Flu shot half dose just as good for younger adults

By Will Dunham

WASHINGTON (Reuters) - A half dose of flu vaccine may work just as well as the full dose for healthy adults under 50 — a finding that could help stretch supplies in the event of a future vaccine shortage, researchers said on Monday.

The study involved about 1,100 U.S. adults, about half of whom were given a half dose of influenza vaccine in November and December 2004 and the rest were given a full dose.

Blood samples given three weeks after vaccination showed that the immune systems in those ages 18 to 49 were stimulated at similar levels whether they got a half or full dose. And both groups got flu symptoms at similar rates, the researchers wrote in the journal Archives of Internal Medicine.

The people in the study, primarily current and retired U.S. military personnel, received flu shots and not the nasal spray vaccine. All of them also had received a flu shot within the prior one to three years.

Dr. Renata Engler, a U.S. Army colonel and an immunologist at the Walter Reed Army Medical Center in Washington, said the study also showed that guidelines for vaccine use during shortages should take a person’s sex into consideration.

“The immune response of women — actually regardless of age group — was significantly higher than the immune response of males,” regardless of the dose they received, Engler, who led the study, said in a telephone interview.

Dr. Andrew Pavia of the University of Utah Health Sciences Center, who heads a pandemic flu task force for the Infectious Diseases Society of America, said the findings could be important in the event authorities need to extend vaccine supplies due to limited supplies of flu vaccine or the emergence of a human pandemic caused by bird flu.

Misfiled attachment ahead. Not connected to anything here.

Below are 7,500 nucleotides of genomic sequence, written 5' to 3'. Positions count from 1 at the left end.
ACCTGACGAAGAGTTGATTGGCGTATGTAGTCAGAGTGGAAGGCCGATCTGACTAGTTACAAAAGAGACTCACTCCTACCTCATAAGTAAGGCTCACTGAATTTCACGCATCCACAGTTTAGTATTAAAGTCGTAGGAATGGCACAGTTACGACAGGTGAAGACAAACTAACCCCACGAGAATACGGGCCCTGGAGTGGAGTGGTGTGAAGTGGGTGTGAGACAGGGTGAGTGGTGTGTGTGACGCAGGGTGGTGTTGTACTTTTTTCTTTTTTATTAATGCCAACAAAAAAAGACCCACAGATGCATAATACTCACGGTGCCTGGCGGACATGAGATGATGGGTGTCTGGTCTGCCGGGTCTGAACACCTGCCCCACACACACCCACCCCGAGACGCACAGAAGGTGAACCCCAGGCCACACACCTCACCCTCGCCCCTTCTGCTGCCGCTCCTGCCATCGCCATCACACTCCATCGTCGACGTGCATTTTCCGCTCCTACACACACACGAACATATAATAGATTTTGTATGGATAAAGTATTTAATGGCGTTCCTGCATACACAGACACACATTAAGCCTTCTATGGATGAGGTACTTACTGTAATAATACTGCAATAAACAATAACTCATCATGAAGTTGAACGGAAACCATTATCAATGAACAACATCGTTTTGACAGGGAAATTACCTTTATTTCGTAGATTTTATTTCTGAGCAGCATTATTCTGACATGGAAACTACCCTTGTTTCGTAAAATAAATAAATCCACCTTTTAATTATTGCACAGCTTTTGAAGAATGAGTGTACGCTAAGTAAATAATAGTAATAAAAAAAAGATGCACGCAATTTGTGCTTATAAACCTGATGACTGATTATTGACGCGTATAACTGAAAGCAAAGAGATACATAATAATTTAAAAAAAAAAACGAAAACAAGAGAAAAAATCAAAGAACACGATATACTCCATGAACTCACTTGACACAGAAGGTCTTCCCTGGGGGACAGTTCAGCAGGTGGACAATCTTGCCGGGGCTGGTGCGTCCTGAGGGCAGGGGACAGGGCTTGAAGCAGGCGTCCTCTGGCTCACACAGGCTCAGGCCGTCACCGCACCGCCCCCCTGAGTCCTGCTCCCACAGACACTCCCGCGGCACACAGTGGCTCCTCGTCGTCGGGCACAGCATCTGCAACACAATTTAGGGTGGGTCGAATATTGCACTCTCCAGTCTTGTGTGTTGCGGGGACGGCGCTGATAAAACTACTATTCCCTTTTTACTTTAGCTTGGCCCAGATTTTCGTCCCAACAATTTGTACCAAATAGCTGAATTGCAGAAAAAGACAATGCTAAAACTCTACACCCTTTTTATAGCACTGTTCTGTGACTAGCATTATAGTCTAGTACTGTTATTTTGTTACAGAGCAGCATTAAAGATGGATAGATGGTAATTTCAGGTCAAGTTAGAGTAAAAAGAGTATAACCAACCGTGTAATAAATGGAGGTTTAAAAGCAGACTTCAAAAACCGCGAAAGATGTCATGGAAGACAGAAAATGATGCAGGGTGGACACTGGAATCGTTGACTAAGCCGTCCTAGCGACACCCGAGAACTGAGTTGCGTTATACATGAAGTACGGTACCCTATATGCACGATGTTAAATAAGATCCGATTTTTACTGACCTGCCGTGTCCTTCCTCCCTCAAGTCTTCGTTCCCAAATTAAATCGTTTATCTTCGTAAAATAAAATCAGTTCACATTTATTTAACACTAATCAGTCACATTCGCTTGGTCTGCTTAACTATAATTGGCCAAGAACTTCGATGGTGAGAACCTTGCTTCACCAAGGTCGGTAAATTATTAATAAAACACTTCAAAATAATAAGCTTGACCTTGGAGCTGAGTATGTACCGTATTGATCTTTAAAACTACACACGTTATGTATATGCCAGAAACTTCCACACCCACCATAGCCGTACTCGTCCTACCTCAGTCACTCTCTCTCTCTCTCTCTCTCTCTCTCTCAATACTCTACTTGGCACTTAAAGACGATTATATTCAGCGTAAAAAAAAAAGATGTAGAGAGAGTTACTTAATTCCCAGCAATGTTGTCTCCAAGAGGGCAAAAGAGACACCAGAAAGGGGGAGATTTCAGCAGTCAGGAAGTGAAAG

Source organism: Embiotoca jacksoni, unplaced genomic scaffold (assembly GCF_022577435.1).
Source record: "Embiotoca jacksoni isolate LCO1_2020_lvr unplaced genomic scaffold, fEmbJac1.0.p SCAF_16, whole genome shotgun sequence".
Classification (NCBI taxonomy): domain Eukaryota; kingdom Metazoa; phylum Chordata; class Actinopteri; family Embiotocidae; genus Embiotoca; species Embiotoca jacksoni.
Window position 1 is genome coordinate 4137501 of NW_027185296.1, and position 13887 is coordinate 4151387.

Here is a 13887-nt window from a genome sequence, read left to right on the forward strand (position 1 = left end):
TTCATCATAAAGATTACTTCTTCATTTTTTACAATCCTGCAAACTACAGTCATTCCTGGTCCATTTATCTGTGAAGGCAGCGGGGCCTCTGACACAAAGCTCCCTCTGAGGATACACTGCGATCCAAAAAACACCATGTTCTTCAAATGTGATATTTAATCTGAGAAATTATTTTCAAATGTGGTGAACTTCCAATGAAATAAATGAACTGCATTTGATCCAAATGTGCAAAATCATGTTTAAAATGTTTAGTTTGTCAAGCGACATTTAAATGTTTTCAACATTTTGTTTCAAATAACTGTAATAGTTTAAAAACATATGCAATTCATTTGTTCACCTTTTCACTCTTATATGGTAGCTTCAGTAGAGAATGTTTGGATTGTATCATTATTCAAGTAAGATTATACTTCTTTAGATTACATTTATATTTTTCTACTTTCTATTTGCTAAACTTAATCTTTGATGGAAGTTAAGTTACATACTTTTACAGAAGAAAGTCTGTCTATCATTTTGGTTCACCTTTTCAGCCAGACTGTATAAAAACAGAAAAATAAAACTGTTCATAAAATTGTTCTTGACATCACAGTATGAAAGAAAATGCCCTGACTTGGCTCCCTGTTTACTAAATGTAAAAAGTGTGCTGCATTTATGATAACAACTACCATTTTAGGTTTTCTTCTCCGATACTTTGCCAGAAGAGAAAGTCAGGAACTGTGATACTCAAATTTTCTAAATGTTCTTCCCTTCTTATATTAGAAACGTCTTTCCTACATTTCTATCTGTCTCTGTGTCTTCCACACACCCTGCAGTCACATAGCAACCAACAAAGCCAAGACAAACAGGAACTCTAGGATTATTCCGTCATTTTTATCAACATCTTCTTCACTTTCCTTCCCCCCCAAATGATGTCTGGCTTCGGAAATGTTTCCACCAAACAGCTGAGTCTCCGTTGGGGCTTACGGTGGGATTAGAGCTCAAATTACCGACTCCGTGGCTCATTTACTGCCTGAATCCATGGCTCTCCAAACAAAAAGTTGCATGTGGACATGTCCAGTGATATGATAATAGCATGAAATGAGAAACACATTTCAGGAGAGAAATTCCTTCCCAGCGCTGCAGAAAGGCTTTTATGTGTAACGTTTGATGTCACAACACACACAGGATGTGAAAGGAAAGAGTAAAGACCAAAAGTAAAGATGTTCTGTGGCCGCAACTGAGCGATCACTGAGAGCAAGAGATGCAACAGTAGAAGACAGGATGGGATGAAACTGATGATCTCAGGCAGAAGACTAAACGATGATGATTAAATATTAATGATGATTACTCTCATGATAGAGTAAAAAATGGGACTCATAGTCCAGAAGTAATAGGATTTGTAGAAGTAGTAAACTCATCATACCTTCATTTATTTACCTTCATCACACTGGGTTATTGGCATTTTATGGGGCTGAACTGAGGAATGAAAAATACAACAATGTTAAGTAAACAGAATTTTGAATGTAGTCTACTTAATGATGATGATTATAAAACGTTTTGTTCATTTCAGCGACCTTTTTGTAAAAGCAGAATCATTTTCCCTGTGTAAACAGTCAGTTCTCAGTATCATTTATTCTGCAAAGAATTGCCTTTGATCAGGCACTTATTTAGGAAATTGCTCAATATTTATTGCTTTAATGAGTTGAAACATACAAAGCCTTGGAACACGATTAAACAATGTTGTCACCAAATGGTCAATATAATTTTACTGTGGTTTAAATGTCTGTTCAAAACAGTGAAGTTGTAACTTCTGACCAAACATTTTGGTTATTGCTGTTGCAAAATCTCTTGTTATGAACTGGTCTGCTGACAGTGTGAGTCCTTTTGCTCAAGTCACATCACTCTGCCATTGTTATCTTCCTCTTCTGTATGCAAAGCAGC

“I think it’s one more strategy we could turn to in the face of a critical shortage,” Pavia, who was not involved in the study, said in a telephone interview.

U.S. health authorities said there currently are ample supplies of flu vaccine. The U.S. Centers for Disease Control and Prevention this year expanded by 30 million the number of children who should get the flu vaccine.

CDC officials said 261 million Americans — 85 percent of the population — should be vaccinated for an influenza season that is expected to peak in January and February.

Flu viruses constantly mutate, forcing health authorities to update the vaccine annually to try to counter the strains predicted to be circulating in the population.

Companies that make flu vaccine for the U.S. market include Sanofi Pasteur, Australia’s CSL Ltd, GlaxoSmithKline Plc, Novartis AG and nasal spray maker MedImmune, acquired by AstraZeneca Plc.

Flu kills about 36,000 people and sends 200,000 to the hospital in the United States annually. A pandemic of a new type of influenza could kill many more and experts are working to improve flu vaccine production and distribution.

(Editing by Philip Barbara)


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